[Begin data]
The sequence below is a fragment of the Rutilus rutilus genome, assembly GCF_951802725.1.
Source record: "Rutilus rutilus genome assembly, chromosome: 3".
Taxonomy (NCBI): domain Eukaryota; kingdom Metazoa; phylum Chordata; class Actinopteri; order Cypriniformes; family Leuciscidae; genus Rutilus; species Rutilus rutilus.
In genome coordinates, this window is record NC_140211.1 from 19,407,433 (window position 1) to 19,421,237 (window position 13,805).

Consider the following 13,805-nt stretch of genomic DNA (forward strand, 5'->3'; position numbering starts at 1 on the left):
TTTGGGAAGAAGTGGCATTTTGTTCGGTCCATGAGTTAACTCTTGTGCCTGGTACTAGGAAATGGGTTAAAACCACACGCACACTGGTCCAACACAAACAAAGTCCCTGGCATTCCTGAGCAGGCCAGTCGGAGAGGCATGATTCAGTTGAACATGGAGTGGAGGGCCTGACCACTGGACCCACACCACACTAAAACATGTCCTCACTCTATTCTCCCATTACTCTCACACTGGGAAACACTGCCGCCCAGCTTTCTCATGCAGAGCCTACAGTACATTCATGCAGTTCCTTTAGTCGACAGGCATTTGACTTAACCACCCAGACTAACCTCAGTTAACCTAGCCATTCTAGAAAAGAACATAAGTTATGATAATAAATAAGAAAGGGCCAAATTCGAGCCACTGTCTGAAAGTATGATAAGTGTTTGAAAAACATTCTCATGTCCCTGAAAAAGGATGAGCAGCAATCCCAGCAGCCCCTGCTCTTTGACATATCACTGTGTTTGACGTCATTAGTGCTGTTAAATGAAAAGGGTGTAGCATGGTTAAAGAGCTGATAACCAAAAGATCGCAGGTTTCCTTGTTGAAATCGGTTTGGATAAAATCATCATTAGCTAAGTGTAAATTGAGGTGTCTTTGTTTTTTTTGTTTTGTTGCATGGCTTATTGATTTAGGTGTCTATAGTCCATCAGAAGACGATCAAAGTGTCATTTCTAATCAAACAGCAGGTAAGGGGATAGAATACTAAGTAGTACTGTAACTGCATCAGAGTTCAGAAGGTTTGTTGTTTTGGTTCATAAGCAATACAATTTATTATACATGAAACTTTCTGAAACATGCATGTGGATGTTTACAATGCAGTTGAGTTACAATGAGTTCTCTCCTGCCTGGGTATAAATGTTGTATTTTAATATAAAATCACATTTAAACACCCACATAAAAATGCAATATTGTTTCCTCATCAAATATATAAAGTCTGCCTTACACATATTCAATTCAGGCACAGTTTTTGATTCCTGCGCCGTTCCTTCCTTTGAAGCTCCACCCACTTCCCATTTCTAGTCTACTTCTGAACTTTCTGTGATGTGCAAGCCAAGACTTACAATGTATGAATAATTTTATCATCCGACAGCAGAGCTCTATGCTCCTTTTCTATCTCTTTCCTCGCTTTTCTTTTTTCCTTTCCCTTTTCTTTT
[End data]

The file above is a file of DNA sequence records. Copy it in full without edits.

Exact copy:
The sequence below is a fragment of the Rutilus rutilus genome, assembly GCF_951802725.1.
Source record: "Rutilus rutilus genome assembly, chromosome: 3".
Taxonomy (NCBI): domain Eukaryota; kingdom Metazoa; phylum Chordata; class Actinopteri; order Cypriniformes; family Leuciscidae; genus Rutilus; species Rutilus rutilus.
In genome coordinates, this window is record NC_140211.1 from 19,407,433 (window position 1) to 19,421,237 (window position 13,805).

Consider the following 13,805-nt stretch of genomic DNA (forward strand, 5'->3'; position numbering starts at 1 on the left):
TTTGGGAAGAAGTGGCATTTTGTTCGGTCCATGAGTTAACTCTTGTGCCTGGTACTAGGAAATGGGTTAAAACCACACGCACACTGGTCCAACACAAACAAAGTCCCTGGCATTCCTGAGCAGGCCAGTCGGAGAGGCATGATTCAGTTGAACATGGAGTGGAGGGCCTGACCACTGGACCCACACCACACTAAAACATGTCCTCACTCTATTCTCCCATTACTCTCACACTGGGAAACACTGCCGCCCAGCTTTCTCATGCAGAGCCTACAGTACATTCATGCAGTTCCTTTAGTCGACAGGCATTTGACTTAACCACCCAGACTAACCTCAGTTAACCTAGCCATTCTAGAAAAGAACATAAGTTATGATAATAAATAAGAAAGGGCCAAATTCGAGCCACTGTCTGAAAGTATGATAAGTGTTTGAAAAACATTCTCATGTCCCTGAAAAAGGATGAGCAGCAATCCCAGCAGCCCCTGCTCTTTGACATATCACTGTGTTTGACGTCATTAGTGCTGTTAAATGAAAAGGGTGTAGCATGGTTAAAGAGCTGATAACCAAAAGATCGCAGGTTTCCTTGTTGAAATCGGTTTGGATAAAATCATCATTAGCTAAGTGTAAATTGAGGTGTCTTTGTTTTTTTTGTTTTGTTGCATGGCTTATTGATTTAGGTGTCTATAGTCCATCAGAAGACGATCAAAGTGTCATTTCTAATCAAACAGCAGGTAAGGGGATAGAATACTAAGTAGTACTGTAACTGCATCAGAGTTCAGAAGGTTTGTTGTTTTGGTTCATAAGCAATACAATTTATTATACATGAAACTTTCTGAAACATGCATGTGGATGTTTACAATGCAGTTGAGTTACAATGAGTTCTCTCCTGCCTGGGTATAAATGTTGTATTTTAATATAAAATCACATTTAAACACCCACATAAAAATGCAATATTGTTTCCTCATCAAATATATAAAGTCTGCCTTACACATATTCAATTCAGGCACAGTTTTTGATTCCTGCGCCGTTCCTTCCTTTGAAGCTCCACCCACTTCCCATTTCTAGTCTACTTCTGAACTTTCTGTGATGTGCAAGCCAAGACTTACAATGTATGAATAATTTTATCATCCGACAGCAGAGCTCTATGCTCCTTTTCTATCTCTTTCCTCGCTTTTCTTTTTTCCTTTCCCTTTTCTTTT